Why was Pete Mackanin so perturbed after Tuesday's Phillies loss?

No team in baseball, entering Wednesday’s action, had swung at pitches more frequently than the Phillies. Their 49.2 percent swing rate was the highest in baseball, but Pete Mackanin was angered Tuesday night because his team did not swing.

“Too many called third strikes with men in scoring position,” the manager said after a 2-1 loss to Miami. “That’s a pet peeve of mine. We’re going to address that.”

He referred to Peter Bourjos, who took a called strike three with the bases loaded in the seventh inning, and Tommy Joseph, who struck out looking with a runner on third base to end the sixth.

But there are certain realities about a younger roster in the majors, and a lack of plate discipline is one. The Phillies swing when they should not. They pause when they should swing.

The Phillies lugged a .292 on-base percentage into the game. That was the worst in baseball. It would be the lowest mark for a Phillies team since the war-torn 1942 Phillies went 42-109 with a .289 on-base percentage.

“That’s our goal right now: Maintain our plate discipline instead of coming out of it,” Mackanin said. “Grind out at-bats. Two strikes, you have to put the ball in play, especially with runners in scoring position. Things like that.”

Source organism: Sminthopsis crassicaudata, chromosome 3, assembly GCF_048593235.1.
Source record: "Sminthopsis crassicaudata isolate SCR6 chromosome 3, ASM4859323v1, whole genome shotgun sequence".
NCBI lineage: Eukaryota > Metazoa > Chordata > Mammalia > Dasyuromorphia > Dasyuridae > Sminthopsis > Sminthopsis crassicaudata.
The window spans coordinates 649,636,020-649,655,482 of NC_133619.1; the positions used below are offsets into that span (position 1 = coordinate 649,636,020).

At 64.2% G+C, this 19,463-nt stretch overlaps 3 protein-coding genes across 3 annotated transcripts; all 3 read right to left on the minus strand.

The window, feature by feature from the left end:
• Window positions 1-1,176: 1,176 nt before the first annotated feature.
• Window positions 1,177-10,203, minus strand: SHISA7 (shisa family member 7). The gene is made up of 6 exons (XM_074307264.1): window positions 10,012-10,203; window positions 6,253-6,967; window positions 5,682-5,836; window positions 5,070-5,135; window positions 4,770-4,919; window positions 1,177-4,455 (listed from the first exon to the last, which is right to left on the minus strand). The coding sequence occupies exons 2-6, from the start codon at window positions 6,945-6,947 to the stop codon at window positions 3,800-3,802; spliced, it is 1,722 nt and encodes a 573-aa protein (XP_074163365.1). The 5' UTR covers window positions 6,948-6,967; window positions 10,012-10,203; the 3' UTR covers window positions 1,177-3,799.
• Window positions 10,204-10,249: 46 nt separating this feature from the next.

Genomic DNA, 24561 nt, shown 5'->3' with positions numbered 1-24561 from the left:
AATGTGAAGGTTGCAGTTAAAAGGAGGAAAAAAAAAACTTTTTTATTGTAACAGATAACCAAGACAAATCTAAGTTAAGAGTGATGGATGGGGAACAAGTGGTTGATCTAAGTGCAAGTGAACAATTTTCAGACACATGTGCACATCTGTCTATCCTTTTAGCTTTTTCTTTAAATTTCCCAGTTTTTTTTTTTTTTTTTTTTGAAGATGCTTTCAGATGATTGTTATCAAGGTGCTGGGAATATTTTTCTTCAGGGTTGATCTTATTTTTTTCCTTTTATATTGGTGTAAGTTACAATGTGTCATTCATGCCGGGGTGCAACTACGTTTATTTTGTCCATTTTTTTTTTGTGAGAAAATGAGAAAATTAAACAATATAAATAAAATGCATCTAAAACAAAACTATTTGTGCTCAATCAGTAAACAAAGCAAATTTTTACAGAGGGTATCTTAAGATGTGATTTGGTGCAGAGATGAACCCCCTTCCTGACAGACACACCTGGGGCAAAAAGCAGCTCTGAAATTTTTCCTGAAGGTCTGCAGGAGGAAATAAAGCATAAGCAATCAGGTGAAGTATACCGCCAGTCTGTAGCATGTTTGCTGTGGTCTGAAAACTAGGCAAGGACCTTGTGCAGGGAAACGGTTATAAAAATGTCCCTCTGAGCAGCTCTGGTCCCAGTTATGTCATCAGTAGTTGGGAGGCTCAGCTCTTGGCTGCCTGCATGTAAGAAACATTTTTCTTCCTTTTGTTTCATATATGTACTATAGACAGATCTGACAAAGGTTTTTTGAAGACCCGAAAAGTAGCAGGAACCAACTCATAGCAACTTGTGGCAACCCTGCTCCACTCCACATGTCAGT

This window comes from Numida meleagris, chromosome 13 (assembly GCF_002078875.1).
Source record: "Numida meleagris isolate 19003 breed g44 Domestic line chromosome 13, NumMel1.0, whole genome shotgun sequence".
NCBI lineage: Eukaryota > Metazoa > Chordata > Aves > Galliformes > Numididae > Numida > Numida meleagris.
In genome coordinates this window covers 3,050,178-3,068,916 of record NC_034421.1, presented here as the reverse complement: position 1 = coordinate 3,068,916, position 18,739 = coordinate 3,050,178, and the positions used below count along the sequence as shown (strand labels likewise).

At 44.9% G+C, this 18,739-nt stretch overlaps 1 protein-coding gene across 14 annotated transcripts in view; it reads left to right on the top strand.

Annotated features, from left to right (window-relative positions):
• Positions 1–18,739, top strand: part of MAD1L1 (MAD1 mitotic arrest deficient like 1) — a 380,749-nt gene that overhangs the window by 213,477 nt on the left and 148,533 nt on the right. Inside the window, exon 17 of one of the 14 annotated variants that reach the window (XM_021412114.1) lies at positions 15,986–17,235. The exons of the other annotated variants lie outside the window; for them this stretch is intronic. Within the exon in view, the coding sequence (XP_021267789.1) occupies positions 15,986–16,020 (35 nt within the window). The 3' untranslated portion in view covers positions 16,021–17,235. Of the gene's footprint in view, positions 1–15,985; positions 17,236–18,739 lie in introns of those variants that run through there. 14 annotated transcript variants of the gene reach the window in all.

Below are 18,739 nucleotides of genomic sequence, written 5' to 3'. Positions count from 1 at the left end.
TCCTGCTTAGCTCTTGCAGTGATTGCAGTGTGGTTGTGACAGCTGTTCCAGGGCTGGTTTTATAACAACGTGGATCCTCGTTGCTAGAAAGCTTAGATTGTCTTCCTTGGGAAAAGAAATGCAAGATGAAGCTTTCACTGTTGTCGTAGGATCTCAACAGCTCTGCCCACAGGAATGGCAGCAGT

Discipline is not easily taught, especially to a young lineup of free swingers against some of the game’s best pitchers. The Phillies, according to FanGraphs, have swung at 32.3 percent of pitches they’ve seen outside the zone. That is the fourth-highest rate in baseball. They have swung at 69.3 percent of pitches in the zone, the highest rate among all teams.

“It’s hard,” Mackanin said. “The game’s hard. I think sometimes players try to be the perfect hitter. They’ll try to work the count like everybody wants to see. They want you to work the count and make the pitcher throw strikes and get a good look at him. I get that. But sometimes, certain hitters aren’t like that. Certain hitters have to jump on something early. That makes them a better hitter.

“It’s a tough place to learn plate discipline. You get into that mode where you’re trying to survive and trying to get out of that slump. So you think too much instead of just reacting to the ball and hitting the ball where it’s pitched.”

So it is understandable why the Phillies have emphasized that a prospect “control the strike zone” before being promoted. Nick Williams is one example. He will play for the Phillies this season, but the front office wants to see him trim his strikeouts and improve his walk rate. That is one reason J.P. Crawford, the model of plate discipline in the minors, has generated so much excitement within the organization.

Joseph, in a way, embodies the current Phillies. He shows flashes of great power, a skill so valuable in the modern game. He is tied for the second on the team in homers and did not join the roster until May 13.

But that comes without a command of the strike zone. Entering Wednesday, he had struck out 43 times with seven walks. And when he took the called third strike in the sixth inning, it perturbed Mackanin.

“I didn’t like it,” he said. “But I have to like him. I think he’s going to improve as we go along.”

Extra bases

Aaron Altherr (left wrist surgery) will join double-A Reading on Thursday to continue his rehab. He must be activated from the disabled list by next Thursday. … Jerad Eickhoff will pitch in Thursday’s series finale against Tom Koehler, who has a 1.93 ERA in two starts against the Phillies this season.